More ways to innovate with chocolate may be on the way due to planned expansions from chocolate ingredient suppliers.
Cargill Cocoa & Chocolate recently invested in its Wormer facility in The Netherlands. New laboratory facilities include a microbiological and technical laboratory for product and quality control as well as an application laboratory that provides development and recipe formulation assistance for customers.
The facility is home to Cargill’s Gerkens cocoa powders.
“Gerkens range of Dutch dark premium cocoa powders combines an intense dark color with a smooth chocolaty taste that can be used in any application,” said Courtney LeDrew, marketing manager for Cargill Cocoa & Chocolate. “As a result, commercial bakers and snack producers can develop great tasting products using less cocoa powder to achieve desired color. Generally powders with a higher fat content are included in gourmet or high-end bakery items.”
Within the range, Gerkens Holland DS150, which has a premium dark color, is suited for use in luxurious desserts and ice cream, according to Cargill Cocoa & Chocolate. The smooth taste of Dutch dark powders means bakers do not need to use sugar to mask bitterness that may be associated with dark powders, according to the company.
Puratos, which has a U.S. office in Cherry Hill, N.J., deals in Belgian chocolate. A water-based technology in Cremfil Ultim, which is 25% Belcolade Belgian chocolate, prevents cake from drying out. Cryst-o-fil is a base that uses pre-crystallized technology and includes a minimum of 50% Belgian chocolate.
More chocolate creating capacity is coming from Barry Callebaut, Zurich, Switzerland. The company plans to invest in core chocolate molding capacity in a facility in St. Albans, Vt., and it also has agreed to purchase the assets of the Chatham, Ont., facility of Batory Industries Co. Together with its facility in Robinson, Ill., Barry Callebaut will have two facilities to service customers in the Midwest market. The expansion projects will accommodate growth in the region by adding approximately 60,000 tonnes to production capacity.
“The increase of our production capacities will support the further development of our industrial business in the region while also gaining geographic advantage with our customers by adding a key Midwest facility,” said Laura Bergan, a marketing manager for Barry Callebaut, which has a North American office in Chicago. “The investments will include additional molding capacity for all our customer base, including our baked goods customers.”
Barry Callebaut’s French premium gourmet brand, Cacao Barry, this year launched Zephyr, a white chocolate.
“White chocolate is trending for baked goods and confection, and this premium white chocolate offering will satisfy consumers’ sweet cravings,” Ms. Bergan said. “Zephyr is a slightly sweet white chocolate that is the perfect balance of wholesome milk and rich cocoa butter taste, for pastry chefs and chocolatiers in the United States.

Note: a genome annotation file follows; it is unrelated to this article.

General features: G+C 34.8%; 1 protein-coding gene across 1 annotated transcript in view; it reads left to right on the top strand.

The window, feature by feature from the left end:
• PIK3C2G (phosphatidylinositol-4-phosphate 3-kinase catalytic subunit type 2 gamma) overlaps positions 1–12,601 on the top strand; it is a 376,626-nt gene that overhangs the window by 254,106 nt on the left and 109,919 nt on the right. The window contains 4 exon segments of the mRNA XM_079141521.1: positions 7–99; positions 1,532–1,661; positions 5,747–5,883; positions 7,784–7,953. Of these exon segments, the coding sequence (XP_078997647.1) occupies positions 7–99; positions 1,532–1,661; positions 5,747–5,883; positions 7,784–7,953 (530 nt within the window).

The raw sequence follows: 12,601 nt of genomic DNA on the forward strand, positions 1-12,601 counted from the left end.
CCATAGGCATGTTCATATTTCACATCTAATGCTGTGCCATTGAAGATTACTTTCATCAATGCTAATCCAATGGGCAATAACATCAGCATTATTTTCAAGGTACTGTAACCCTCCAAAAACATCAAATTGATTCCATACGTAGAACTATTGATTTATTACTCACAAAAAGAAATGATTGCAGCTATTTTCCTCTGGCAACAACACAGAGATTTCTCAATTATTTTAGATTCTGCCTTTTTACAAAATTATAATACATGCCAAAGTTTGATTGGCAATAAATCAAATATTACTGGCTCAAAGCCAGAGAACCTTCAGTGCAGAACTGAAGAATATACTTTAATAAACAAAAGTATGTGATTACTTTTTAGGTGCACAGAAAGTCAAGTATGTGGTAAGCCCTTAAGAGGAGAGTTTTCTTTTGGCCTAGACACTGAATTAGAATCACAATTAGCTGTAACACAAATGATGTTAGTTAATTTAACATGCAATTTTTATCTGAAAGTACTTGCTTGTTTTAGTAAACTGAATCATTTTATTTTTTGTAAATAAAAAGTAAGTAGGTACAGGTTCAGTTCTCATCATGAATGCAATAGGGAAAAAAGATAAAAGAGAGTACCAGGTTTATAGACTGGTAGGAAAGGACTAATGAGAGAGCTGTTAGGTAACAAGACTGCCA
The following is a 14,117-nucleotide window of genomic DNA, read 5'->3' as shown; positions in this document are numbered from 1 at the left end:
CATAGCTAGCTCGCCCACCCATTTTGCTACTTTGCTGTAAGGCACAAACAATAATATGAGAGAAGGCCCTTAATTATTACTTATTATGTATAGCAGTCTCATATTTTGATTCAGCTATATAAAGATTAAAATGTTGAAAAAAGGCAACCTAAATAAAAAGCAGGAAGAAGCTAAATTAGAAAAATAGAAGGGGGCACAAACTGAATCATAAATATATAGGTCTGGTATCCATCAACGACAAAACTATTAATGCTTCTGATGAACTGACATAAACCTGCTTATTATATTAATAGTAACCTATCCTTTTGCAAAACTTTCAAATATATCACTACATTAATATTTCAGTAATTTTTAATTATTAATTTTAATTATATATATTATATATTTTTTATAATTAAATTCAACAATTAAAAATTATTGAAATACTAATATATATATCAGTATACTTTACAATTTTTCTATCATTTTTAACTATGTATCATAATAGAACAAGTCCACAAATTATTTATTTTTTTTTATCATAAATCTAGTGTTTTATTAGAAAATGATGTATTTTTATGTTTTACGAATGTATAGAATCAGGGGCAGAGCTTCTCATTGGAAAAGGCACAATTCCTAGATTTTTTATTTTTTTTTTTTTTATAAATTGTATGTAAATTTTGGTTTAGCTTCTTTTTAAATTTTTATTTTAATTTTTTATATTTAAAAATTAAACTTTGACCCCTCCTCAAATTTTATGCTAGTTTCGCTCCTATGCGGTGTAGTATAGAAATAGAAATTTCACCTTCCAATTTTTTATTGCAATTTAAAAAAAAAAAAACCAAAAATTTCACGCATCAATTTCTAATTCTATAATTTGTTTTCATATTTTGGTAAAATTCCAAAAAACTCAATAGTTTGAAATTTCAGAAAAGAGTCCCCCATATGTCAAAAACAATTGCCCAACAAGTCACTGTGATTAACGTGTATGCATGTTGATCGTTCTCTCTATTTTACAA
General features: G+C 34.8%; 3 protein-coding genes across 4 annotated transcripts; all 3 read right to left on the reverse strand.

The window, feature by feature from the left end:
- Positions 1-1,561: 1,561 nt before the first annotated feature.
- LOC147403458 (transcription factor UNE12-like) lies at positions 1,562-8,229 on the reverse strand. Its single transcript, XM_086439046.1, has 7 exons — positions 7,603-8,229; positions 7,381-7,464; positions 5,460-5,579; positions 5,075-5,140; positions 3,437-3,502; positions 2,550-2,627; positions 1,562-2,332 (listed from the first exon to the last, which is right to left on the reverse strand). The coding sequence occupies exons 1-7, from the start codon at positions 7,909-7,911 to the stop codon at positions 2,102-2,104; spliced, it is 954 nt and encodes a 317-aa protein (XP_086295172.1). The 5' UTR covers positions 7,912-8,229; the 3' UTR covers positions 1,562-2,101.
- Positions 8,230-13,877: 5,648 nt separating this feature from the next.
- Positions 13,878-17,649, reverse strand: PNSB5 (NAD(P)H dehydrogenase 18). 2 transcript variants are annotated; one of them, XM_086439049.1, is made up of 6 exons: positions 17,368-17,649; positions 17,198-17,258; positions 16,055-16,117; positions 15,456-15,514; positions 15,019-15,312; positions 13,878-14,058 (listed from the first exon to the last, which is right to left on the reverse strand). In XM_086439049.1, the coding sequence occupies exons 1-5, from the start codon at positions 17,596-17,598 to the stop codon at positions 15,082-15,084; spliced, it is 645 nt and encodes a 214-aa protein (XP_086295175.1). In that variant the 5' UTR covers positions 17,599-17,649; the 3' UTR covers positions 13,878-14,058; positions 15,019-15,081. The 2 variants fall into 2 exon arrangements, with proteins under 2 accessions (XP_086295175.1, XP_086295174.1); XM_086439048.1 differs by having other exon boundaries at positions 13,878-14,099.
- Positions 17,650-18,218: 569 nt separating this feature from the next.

“Cacao Barry developed this modern white chocolate recipe in response to growing demand for a less sweet and more fluid white chocolate. Like many consumers in other countries, Americans want to satisfy their sweet cravings with less sugar. Zephyr is a new generation of white chocolate that meets that demand and craving. This fine balance gives Zephyr its exceptional roundness, while its unparalleled smoothness is perfect for molding, enrobing, macaroons, fillings and mousse preparations. It also is ideal for all pastry applications.”
Last year Barry Callebaut introduced its Micro Chip (60,000 count chocolate chip). Because of its small size, the chip disperses more evenly over the tongue, which may give Barry Callebaut customers the opportunity to use less chocolate in applications, according to Barry Callebaut. The chips are small enough to fit through pastry piping bags and in other manufacturing processes in which larger chips are unable to maneuver. The chips may be used in such baked foods as cookies, cakes and desserts as well as beverages, confectionery items and dairy products. Using the chips may result in fewer calories per serving.
Another recent innovation for Barry Callebaut is Greek yogurt confectionery coating, which may be used as a coating or chip, Ms. Bergan said. Potential applications include snack bars and baked foods.
Clasen Quality Coatings, Inc., Madison, Wis., also offers Greek yogurt coatings. They are made with strained Greek yogurt powders. They have a tart, less sweet, creamy flavor profile that may mimic that of actual Greek yogurt.
Indulgent innovations in cupcakes are on display at in-store bakeries. Cupcake sales at U.S. in-store bakeries rose to $337 million in 2011 from $233 million in 2008, according to The Nielsen Co.’s Perishables Group.
Crumbs Bake Shop, Inc., New York, is a leader in cupcake craftsmanship with more than 50 varieties of cupcakes baked fresh daily. In October the company executed a securities purchase agreement with accredited investors, and agreed to sell 4,456,968 shares of its common stock at a price of $2.21 per share, resulting in gross proceeds of $9,849,900.
“Clearly we now have the desired additional capital to fund our new store growth strategy and to strengthen our financial position,” said Julian R. Geiger, president and chief executive officer of Crumbs. “With our capital needs now met, we can execute our real estate strategy of opening up to 25 new in-line stores and kiosks in hand-picked super regional malls in 2013.”